The typical height for a dutch door shelf is usually 39-42 inches above the floor. It can be tricky to coordinate the latching hardware in the bottom leaf – the lever handle is often mounted in a lower location than normal. For doors on an accessible route and doors in a means of egress, operable hardware has to be mounted between 34 inches and 48 inches above the floor (some codes and standards exempt locks used only for security purposes from this mounting height). Given the typical shelf location and required hardware location, this can be done if coordinated properly. However, I have had several questions lately regarding the shelf height required by the accessibility standards.
According to the 2010 ADA Standards, a sales and service counter is required to be no more than 36 inches above the floor. With a shelf mounted at this height, operable hardware in the bottom leaf of the dutch door could not be within the required height range of 34-48 inches above the floor without conflicting with the dutch door shelf. The question is whether a dutch door shelf is a counter or a shelf, by ADA standards. Although the ADA standards don’t reference dutch door shelves specifically, other types of shelves may be mounted between 40 and 48 inches above the floor. If a dutch door shelf is considered a shelf, it is possible to meet the requirements for the shelf height and the hardware height, but the purpose of most dutch doors used in commercial and institutional applications is more like a sales and service counter than a shelf.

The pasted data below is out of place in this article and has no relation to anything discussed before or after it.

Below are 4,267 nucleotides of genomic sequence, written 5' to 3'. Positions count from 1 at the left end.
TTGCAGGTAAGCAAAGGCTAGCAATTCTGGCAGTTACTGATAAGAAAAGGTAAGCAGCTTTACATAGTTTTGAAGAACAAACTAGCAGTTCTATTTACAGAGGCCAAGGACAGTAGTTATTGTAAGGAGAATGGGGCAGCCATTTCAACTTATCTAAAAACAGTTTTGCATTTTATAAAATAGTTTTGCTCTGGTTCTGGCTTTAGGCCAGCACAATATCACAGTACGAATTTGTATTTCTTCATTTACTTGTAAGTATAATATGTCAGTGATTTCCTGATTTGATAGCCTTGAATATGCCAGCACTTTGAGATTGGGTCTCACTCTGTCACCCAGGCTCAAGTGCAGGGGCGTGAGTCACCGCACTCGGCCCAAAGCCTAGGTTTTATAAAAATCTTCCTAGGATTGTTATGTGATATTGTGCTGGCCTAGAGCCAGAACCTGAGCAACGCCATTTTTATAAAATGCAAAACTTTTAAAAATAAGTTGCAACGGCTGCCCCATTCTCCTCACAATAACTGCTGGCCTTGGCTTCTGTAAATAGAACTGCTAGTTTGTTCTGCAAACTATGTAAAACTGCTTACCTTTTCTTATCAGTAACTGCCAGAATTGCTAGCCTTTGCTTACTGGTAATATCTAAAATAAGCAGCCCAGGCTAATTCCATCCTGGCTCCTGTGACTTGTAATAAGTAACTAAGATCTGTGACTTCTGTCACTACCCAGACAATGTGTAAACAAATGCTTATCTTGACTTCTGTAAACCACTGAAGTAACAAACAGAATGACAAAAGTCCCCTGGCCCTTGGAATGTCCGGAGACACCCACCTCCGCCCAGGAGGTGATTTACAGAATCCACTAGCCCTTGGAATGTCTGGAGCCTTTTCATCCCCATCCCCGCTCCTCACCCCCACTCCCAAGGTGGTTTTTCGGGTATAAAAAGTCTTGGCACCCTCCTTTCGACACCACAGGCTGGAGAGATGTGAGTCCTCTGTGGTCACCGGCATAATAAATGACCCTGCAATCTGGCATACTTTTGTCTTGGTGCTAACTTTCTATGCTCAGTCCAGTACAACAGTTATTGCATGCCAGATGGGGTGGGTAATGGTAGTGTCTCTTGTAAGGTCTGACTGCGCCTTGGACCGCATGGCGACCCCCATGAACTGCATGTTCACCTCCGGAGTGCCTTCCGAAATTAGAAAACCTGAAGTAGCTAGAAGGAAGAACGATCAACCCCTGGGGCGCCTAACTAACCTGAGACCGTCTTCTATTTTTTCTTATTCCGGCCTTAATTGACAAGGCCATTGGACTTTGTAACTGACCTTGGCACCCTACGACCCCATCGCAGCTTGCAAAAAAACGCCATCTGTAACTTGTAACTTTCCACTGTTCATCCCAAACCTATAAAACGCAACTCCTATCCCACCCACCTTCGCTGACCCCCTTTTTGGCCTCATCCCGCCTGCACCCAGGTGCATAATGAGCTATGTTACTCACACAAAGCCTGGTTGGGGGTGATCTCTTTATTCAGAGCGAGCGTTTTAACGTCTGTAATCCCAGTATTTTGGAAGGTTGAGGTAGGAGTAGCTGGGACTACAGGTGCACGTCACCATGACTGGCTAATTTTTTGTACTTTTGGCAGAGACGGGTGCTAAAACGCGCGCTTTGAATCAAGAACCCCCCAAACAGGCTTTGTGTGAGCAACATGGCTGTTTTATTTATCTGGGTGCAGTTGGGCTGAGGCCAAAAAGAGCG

WWYD to ensure that a dutch door shelf and the operable hardware meet the accessibility standards?
The Steel Door Institute publishes a standard for dutch doors – SDI 111-B, which can be downloaded at www.steeldoor.org (click on SDI 111-09).